Unfortunately, because I had been flying under the radar in such a such a secretive fashion, all of the emotional problems I was experiencing bubbled to the surface where they exploded with such intensity that I tried to take my life in the year 2010. I was admitted to the PECC ward of my local hospital where I was monitored for six days. During this time I had explained to my care team that I had an eating disorder that needed to be tended to, but because none of the staff had been trained in ED treatment at all, I got away with a lot of behaviours. I barely ate in this time and would be so dizzy that I couldn’t move from the couch and I would purge in the bathroom. In hospital.
Following this admission I was on antidepressants and highly against the idea of treatment because I had been so disappointed with what had happened in the PECC ward, that I had been allowed to starve myself there without a second glance.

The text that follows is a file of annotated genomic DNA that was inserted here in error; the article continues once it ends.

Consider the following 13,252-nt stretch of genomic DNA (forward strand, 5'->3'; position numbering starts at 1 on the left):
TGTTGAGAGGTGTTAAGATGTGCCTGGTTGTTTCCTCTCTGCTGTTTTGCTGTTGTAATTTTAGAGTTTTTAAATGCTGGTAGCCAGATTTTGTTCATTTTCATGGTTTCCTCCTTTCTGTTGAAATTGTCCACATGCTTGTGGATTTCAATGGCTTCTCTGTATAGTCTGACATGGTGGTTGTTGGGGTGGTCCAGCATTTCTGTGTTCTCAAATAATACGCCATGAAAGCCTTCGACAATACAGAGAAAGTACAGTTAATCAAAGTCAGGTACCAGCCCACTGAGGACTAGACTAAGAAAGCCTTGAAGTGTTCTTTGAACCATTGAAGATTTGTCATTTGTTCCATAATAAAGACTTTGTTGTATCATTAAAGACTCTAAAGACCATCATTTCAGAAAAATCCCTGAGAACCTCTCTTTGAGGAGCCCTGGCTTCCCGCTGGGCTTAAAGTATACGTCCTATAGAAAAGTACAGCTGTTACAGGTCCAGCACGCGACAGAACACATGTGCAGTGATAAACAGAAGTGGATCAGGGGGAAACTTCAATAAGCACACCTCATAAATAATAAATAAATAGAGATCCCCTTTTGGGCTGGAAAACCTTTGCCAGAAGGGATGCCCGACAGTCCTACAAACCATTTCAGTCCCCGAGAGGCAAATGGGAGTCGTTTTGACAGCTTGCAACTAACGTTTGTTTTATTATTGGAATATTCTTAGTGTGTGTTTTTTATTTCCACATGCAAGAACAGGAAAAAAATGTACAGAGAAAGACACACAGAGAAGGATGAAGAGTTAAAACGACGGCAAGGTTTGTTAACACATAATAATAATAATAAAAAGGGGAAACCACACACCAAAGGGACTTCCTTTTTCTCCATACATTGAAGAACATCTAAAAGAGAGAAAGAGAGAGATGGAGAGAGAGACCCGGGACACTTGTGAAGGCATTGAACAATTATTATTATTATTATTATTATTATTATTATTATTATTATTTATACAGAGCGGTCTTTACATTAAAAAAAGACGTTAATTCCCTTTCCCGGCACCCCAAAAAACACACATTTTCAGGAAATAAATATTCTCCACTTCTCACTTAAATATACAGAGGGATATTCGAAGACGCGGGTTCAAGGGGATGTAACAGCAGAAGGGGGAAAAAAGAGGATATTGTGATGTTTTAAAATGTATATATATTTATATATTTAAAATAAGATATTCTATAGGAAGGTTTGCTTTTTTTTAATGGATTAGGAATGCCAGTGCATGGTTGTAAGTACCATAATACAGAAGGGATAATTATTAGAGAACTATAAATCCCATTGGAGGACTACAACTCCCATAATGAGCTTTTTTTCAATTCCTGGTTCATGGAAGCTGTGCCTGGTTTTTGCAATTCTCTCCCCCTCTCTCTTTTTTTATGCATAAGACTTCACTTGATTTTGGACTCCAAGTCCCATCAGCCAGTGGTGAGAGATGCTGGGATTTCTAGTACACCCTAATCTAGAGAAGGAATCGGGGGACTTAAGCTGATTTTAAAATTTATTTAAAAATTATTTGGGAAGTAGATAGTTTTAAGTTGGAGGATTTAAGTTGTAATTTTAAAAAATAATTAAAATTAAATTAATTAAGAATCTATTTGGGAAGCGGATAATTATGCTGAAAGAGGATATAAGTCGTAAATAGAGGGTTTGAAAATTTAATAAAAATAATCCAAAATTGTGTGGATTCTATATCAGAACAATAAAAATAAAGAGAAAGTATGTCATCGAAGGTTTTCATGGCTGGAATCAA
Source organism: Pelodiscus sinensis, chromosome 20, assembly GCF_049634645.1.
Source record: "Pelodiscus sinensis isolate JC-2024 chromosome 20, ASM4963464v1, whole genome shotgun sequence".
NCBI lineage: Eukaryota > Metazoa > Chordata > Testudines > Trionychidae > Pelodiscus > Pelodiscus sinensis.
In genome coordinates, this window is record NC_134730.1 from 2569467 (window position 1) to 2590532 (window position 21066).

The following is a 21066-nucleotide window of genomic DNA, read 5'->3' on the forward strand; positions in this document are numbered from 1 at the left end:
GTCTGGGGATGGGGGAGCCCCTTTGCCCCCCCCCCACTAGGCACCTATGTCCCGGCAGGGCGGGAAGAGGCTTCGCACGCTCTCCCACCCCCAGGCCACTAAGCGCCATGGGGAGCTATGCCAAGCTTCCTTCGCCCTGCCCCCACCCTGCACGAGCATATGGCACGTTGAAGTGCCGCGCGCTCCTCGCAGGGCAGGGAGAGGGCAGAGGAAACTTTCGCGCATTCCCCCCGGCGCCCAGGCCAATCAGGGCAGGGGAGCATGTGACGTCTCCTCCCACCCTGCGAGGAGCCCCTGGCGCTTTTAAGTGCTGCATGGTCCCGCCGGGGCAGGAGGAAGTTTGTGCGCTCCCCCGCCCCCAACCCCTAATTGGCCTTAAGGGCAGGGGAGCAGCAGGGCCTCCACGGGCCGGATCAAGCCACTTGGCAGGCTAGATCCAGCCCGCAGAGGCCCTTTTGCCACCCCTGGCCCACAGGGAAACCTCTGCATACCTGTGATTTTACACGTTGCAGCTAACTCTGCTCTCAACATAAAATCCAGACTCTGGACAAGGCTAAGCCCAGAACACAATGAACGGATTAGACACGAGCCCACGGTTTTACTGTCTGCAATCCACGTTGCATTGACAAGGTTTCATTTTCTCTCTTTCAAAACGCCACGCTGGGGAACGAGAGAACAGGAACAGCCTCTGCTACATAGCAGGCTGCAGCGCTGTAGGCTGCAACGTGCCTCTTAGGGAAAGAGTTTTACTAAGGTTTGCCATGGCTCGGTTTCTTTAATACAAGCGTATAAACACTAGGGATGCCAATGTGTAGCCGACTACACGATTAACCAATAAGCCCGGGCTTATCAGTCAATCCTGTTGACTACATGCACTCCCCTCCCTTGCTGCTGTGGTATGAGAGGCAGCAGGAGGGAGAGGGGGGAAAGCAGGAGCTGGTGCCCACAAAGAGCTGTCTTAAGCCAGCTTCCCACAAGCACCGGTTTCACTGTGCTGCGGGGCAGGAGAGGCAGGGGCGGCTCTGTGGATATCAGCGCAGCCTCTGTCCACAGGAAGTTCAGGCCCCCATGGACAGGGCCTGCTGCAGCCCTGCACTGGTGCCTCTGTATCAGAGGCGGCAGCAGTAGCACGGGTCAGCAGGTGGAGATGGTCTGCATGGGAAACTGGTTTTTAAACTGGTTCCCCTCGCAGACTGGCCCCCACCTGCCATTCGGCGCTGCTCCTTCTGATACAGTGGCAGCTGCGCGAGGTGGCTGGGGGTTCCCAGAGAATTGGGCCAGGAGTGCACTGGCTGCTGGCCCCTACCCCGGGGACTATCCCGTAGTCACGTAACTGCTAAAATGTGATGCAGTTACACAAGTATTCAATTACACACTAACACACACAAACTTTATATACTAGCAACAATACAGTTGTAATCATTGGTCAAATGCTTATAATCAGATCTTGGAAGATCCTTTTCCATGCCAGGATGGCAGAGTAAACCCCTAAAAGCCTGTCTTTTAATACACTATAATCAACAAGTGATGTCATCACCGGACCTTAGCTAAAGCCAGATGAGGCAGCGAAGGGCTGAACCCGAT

The following year I enrolled in a TAFE course, hoping to throw myself back into life and forget about my eating disorder like it was a thing of the past. It worked for possibly one week but because I had found myself to be more busy it was the perfect time to miraculously forget to eat. Again, I flew under the radar and nobody knew that I was torturing my mind, body and spirit as I had done for years, until my weight became a concern.
As I began to avoid my TAFE course I was seeing a GP at my local youth health centre but it wasn’t enough. We decided that getting therapy could be beneficial. The waiting list was several weeks long and in this time my weight continued to decline dramatically until I finally began attending regular sessions with a psychologist and dietitian who specialised in ED treatment.